Ten years ago, telling someone you had plans to visit Rwanda might have been met with raised eyebrows. Despite the fact that the Rwandan Civil War ended in 1994, the horrific 100-day genocide against the Tutsi people lingered in the global memory, and in some cases, it was all people knew of the East African nation.
Rwanda has made massive strides to rebuild in the aftermath of the atrocities, and in many ways, it’s been a successful journey. Tourism in Rwanda is becoming incredibly popular, especially among those keen on gorilla trekking in Volcanoes National Park and other outdoor opportunities. But the country’s campaign to revitalize its image was well underway even 10 years ago. In fact, it was a decade ago this year that a nationwide community work day called Umuganda was institutionalized to promote peace, unity, and prosperity throughout the nation.
Umuganda can be translated as “coming together in common purpose to achieve an outcome,” a practice that has long existed in Rwandan culture but only recently became mandatory. On the last Saturday of every month, from 8:00 AM to 11:00 AM, businesses close and traffic halts as citizens across the country take to their neighborhoods, shovels and hoes in hand, and together try to make them a little bit better than they were the month before.
Projects range from digging drainage ditches to street sweeping. All able-bodied citizens between the ages of 18 and 65 are expected to participate, and dodging the civic duty can result in a fine or even arrest. It’s a steep penalty, but President Paul Kagame sees the practice as an important opportunity to improve both Rwanda’s social and physical landscapes.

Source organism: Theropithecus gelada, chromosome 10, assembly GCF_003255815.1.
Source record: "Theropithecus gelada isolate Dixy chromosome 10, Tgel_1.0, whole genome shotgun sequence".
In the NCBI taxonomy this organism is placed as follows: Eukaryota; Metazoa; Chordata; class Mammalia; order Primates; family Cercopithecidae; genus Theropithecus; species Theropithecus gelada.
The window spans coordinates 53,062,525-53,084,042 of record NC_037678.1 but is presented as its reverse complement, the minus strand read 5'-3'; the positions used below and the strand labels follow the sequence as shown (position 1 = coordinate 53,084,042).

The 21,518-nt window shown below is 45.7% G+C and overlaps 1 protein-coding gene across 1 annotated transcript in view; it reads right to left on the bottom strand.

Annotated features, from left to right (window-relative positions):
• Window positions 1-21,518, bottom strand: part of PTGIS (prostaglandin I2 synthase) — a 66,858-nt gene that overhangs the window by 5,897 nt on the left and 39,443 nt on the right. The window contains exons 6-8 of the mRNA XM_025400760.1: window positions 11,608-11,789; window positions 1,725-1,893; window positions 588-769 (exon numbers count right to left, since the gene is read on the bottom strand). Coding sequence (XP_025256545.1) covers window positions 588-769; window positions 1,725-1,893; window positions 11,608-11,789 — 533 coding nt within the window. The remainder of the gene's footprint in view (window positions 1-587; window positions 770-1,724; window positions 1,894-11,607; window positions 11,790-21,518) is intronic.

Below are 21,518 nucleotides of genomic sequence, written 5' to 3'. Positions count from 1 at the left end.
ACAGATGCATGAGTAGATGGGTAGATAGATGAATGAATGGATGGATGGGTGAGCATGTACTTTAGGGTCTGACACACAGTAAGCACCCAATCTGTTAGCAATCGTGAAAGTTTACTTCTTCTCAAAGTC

While some projects focus more on infrastructural developments like building schools and housing for those in need, a significant percentage of Umuganda efforts center on environmental protections and public cleanup. According to the Rwanda Governance Board (RGB), “Generally, people participate in cleaning streets, cutting grass, trimming bushes alongside the roads, planting trees, and repairing public buildings.”
An impact assessment conducted by the RGB cites the economic value of the community work day projects from 2007 to 2016 as $127 million based on activities like reforestation and road maintenance. When asked about Umuganda’s impact, more than half the population noted the positive effect on neighborhood cleanliness, and 16.3 percent recognized the effect on air quality and overall improvement in the environment.
It’s rare to see much litter in Rwanda, even in capital city Kigali, which is frequently called the cleanest city in Africa. Visitors are often surprised by how spotless the streets are, but anyone in town for Umuganda can begin to understand why the nation looks so tidy.
Of course, it helps that plastic bags have been banned in Rwanda for more than a decade. In a pioneering environmental move, the government made using, selling, and bringing non-biodegradable polythene bags into the country illegal in the 2000s.
Travelers have had their luggage searched and plastic confiscated at the Kigali airport. Smugglers face more serious consequences. Much like the penalty for shirking Umuganda responsibilities, ignoring the plastic bag ban can even result in jail time.
As much as Rwanda has gained traction among travelers, it’s still a big question mark for some. Getting the word out about progressive programs like Umuganda sheds light on a nation that has long been an example of how to recover from a devastating conflict with grace, hard work, and community involvement.
It’s also a great way to get more hands on deck for cleanup efforts.
Citizens may be required to participate in Umuganda, but expats and tourists are invited to roll up their sleeves and help out on the last Saturday of the month, as well. How’s that for a reason to visit Rwanda that doesn’t involve great apes?
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